43

How can the wait() and notify() methods be called on Objects that are not Threads? That doesn't really make sense, does it?

Surely, it must make sense, however, because the two methods are available for all Java objects. Can someone provide an explanation? I am having trouble understanding how to communicate between threads using wait() and notify().

  • 6
    Any Object can be used as a monitor Object, hence the Object class Object implements these methods. – Reimeus Apr 24 '13 at 16:21
  • 1
    I think that their presence in Object is more of like a "marker" , Thread extends Object – Coffee Apr 24 '13 at 16:21
  • 7
    wait(), notify(), and notifyAll() are only valid when they are called from within a synchronized method or a synchronized block. – Eng.Fouad Apr 24 '13 at 16:22
35

Locking is about protecting shared data.

The lock is on the data structure being protected. The threads are the things accessing the data structure. The locks are on the data structure object in order to keep the threads from accessing the data structure in an unsafe way.

Any object can be used as an intrinsic lock (meaning used in conjunction with synchronized). This way you can guard access to any object by adding the synchronized modifier to the methods that access the shared data.

The wait and notify methods are called on objects that are being used as locks. The lock is a shared communication point:

  • When a thread that has a lock calls notifyAll on it, the other threads waiting on that same lock get notified. When a thread that has a lock calls notify on it, one of the threads waiting on that same lock gets notified.

  • When a thread that has a lock calls wait on it, the thread releases the lock and goes dormant until either a) it receives a notification, or b) it just wakes up arbitrarily (the "spurious wakeup"); the waiting thread remains stuck in the call to wait until it wakes up due to one of these 2 reasons, then the thread has to re-acquire the lock before it can exit the wait method.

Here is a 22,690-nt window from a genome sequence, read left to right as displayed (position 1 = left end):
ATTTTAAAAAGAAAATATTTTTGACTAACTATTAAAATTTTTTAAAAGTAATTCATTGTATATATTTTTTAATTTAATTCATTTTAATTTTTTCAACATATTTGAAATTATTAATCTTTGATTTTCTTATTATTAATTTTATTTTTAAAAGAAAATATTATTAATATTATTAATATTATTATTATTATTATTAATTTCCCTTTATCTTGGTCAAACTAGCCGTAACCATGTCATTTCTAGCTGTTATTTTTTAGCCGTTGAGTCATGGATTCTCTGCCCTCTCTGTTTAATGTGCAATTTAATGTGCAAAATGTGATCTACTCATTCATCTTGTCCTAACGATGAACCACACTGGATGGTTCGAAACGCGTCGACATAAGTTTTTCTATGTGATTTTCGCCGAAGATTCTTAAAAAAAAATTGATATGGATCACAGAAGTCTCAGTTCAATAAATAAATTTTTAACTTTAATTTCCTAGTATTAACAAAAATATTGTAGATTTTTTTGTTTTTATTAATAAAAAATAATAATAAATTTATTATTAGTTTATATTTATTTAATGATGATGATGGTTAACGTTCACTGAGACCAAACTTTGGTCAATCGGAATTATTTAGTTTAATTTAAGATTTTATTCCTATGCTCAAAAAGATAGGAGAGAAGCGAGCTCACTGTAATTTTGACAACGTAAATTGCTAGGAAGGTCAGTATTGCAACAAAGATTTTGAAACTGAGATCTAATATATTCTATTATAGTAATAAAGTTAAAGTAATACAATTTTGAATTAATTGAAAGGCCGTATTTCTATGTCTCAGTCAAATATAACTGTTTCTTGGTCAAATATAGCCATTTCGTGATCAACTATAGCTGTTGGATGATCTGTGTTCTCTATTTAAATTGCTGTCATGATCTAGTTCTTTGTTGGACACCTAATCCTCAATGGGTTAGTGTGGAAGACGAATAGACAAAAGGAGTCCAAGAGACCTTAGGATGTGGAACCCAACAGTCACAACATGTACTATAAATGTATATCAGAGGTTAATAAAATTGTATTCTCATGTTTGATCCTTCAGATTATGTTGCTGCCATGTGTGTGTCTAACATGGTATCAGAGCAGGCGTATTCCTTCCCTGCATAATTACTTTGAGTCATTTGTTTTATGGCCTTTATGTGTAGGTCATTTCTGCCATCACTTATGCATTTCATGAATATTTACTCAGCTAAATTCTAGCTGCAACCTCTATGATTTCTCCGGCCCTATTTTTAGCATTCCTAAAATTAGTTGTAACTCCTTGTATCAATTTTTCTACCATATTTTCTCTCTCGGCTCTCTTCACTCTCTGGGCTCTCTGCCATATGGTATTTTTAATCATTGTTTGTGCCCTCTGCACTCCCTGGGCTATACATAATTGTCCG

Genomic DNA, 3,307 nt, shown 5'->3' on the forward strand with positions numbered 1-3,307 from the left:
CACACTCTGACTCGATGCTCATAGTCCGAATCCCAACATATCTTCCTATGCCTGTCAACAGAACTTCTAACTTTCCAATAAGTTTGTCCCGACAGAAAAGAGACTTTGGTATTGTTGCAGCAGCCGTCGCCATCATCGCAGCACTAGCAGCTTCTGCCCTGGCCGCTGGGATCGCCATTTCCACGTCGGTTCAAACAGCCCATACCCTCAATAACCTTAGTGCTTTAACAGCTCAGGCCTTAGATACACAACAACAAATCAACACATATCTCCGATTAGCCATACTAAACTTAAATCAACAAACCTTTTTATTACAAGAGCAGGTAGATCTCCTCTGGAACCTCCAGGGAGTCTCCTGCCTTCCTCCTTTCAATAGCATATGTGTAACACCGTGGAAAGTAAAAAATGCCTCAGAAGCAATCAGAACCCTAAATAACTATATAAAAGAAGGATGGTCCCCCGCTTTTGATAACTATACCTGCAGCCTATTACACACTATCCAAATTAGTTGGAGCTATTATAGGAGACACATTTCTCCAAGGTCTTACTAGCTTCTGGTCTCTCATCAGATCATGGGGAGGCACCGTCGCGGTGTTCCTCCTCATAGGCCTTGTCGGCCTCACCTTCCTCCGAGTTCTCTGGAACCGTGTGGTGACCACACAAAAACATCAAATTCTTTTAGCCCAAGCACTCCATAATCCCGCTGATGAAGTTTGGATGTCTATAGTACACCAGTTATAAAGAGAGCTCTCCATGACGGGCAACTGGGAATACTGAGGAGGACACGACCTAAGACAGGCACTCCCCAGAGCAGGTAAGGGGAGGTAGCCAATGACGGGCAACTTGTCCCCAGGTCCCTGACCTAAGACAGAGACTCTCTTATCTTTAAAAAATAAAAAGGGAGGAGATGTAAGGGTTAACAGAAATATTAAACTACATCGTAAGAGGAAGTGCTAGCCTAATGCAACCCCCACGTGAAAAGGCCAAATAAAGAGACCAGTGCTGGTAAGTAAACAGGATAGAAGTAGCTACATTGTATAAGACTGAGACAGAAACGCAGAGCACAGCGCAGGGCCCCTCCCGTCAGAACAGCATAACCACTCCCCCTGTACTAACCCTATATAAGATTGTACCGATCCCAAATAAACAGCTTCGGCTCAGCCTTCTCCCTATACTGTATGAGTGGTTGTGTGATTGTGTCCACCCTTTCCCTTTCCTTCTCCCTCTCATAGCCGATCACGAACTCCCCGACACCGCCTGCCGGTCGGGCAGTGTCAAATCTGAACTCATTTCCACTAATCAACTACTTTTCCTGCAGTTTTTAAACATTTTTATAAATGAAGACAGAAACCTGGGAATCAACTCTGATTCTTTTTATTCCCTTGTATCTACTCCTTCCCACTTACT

See the Oracle tutorial on guarded blocks, the Drop class is the shared data structure, threads using the Producer and Consumer runnables are accessing it. Locking on the Drop object controls how the threads access the Drop object's data.

Threads get used as locks in the JVM implementation, application developers are advised to avoid using threads as locks. For instance, the documentation for Thread.join says:

This implementation uses a loop of this.wait calls conditioned on this.isAlive. As a thread terminates the this.notifyAll method is invoked. It is recommended that applications not use wait, notify, or notifyAll on Thread instances.

Java 5 introduced explicit locks implementing java.util.concurrent.locks.Lock. These are more flexible than the implicit locks; there are methods analogous to wait and notify (await and signal), but they are on the Condition, not on the lock. Having multiple conditions makes it possible to target only those threads waiting for a particular type of notification.

  • Thanks for the explanation, I have one question why the design is like wait, notify and notifyAll are methods available for every class as every class has parent class as object class , why it was not like to have interface the way it is for cloneable interface we need to override clone method? – Rahul Singh Feb 16 '17 at 10:38